Dr. Facilier in Disney's "The Princess and the Frog."
Dr. Facilier in Disney's "The Princess and the Frog." | Source


Although it may seem as if the heyday of hoodoo is gone, retired to the back woods of some small rural areas in the south, the truth is that hoodoo ain’t done yet. We still see the influence of hoodoo every so often in American culture. For three films Mike Meyers spewed the misuse of the infamous term “mojo” in the Austin Powers franchise. The Skeleton Key, a 2005 horror film that relied heavily upon hoodoo in its plot, is still considered an all-time creepy movie by many. Even Disney put a word in for hoodoo in 2009. Dr. Facilier, in the animated film, “The Princess and the Frog” sang, “I got Voodoo. I got hoodoo. I got things I ain’t even tried. I got friends on the other side…” Although one might argue that the symbolism is not accurate, as the character sings he holds up dolls and then a chicken to clearly making the distinction between the two. Websites like and offer a full stock of hoodoo supplies to keep that mojo working for years to come.


There is controversy among researchers as to whether Hoodoo is a religion (like Voodoo) or folk magic. YOUR OPINION?

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What best describes your knowledge of hoodoo before reading the article?

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  3. Harry M. Hyatt, Hoodoo- Conjuration- Witchcraft- Rootwork, Vol. 1: Memoirs of the Alma Egan Hyatt Foundation (Missouri: Western Publishing).
  5. New World Ritual: Genuine and Spurious, Stephen D. GlazierJournal for the Scientific Study of ReligionVol. 35, No. 4 (Dec., 1996), pp. 420-431
  6. Black Culture and Black Consciousness, Lawrence W. Levine. 2007
  7. (NOTE: Multiple narratives. Unnumbered. Search the word “hoodoo” to find Holloway’s narrative.)
  8. Newbell Niles Puckett, Folk Beliefs of the Southern Negro (North Carolina: North Carolina Press, 1926.
  10. Voodoo Hoodoo Spell Book, Denise Alvarado, 2011
  11. Working Cures: Healing, Health, And Power on Southern Slave Plantations, Sharla M. Fett, 2002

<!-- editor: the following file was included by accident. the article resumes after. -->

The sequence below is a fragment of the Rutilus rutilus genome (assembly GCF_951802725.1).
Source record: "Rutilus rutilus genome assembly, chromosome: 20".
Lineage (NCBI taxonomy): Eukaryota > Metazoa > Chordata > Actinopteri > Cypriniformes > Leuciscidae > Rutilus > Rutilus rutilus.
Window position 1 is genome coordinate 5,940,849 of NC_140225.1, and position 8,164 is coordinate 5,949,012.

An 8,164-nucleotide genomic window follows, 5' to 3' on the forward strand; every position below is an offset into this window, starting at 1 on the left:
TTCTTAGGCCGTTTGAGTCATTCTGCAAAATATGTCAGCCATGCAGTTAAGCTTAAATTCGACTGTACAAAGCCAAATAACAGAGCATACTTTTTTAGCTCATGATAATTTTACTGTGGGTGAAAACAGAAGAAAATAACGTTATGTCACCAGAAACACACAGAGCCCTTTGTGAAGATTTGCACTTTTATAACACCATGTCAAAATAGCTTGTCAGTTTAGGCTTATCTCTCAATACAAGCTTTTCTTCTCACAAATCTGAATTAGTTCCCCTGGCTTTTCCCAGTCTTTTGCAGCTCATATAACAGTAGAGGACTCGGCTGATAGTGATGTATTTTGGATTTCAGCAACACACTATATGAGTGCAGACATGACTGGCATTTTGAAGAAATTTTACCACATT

14. ,


16. (2 links, lyrics and audio)

17.Spiritual Merchants: Religion, Magic, And Commerce, Carolyn Morrow Long, 2001


19. Sticks, Stones, Roots and Bones:Hoodoo Mojo, and Conjuring with Herbs, Stephanie Rose Bird, 2004






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    • Oztinato profile image

      Andrew Petrou 

      4 years ago from Brisbane

      I agree. The history of Anthroplogy has been ironically ethnocentric.

    • Vega Vallari profile imageAUTHOR

      Nicole Paschal 

      4 years ago from Saint Petersburg, Florida

      I agree with you Oztinato. I just know that within the history of anthropology, there have been many times where they upheld a one-dimensional and dismissive view of such cultural practices as merely primitive magical practices rather than looking into its deeper function in the culture or the social climate that influenced it. However, in the last few decades, it's been changing.

      Thank you for taking the time to read my hub and your very insightful comments!!!!

    • Oztinato profile image

      Andrew Petrou 

      4 years ago from Brisbane

      Thanks for that thorough explanation.

      I only mentioned sympathetic magic as it is an anthropological term. Its merely their way of classifying certain phenomena. It is really all under the heading religion to me.

      Personally I don't see anything wrong with the word magic. Its a lovely word!

      I am interested in your hub as it fills in some blank areas of my reading. I have studied just about every area of religion.

    • Vega Vallari profile imageAUTHOR

      Nicole Paschal 

      4 years ago from Saint Petersburg, Florida

      Thank you!

      Mojo can refer to a bag of items or one singular item serving as a charm. It can be your bag of tricks (see above) or your good luck charm. It can harness your personal energy, so it is something one shouldn't let fall into the wrong hands. Like a number of old Afr. Amer. terms, it has multiple meanings. What it is not, is sexual prowess, which became the popular misunderstood use of the word. However, if a man carries something in his mojo bag for that purpose amongst others, that is okay. :

      I have a Bachelor's degree in anthropology. "Sympathetic magic" is a subcategory under folk magic. A number of Anthropologists today may call it folk magic, but others often within the area of African-American research are leaning toward "religion." Hence the reason for my question above.

      Certainly an anthropologists might have dismissed it as sympathetic magic in the 1940's when the term and ideas of cultural heirarchies was popular, but today many that have studied hoodoo realize that there were many multilayered functions to hoodoo. Sure, there are elements of sympathetic magic in it, but root doctors often produced very real herbal cures for poverty-stricken people that possessed no medical care. Hoodoo also supported slave rebellions such as with Gullah Jack who was a strong Methodist Christian and conjurer. Midwives, who were often thought to link this world and the next, delivered malnourished and ailing babies (and kept them alive) with their knowledge. So, I'd disagree as to hoodoo being simply a matter of imitation.

    • Oztinato profile image

      Andrew Petrou 

      4 years ago from Brisbane

      Excellent hub.

      I was left wondering what exactly the meaning of "mojo" is as it suddenly appeared in the hub without a definition. Does it mean "luck"?

      Hoodoo would be classed as "sympathetic magic " by anthropologists.

      The word mojo was 60's slang unrelated to it's proper meaning which is why Mike Myers used the term. I don't think he used it maliciously.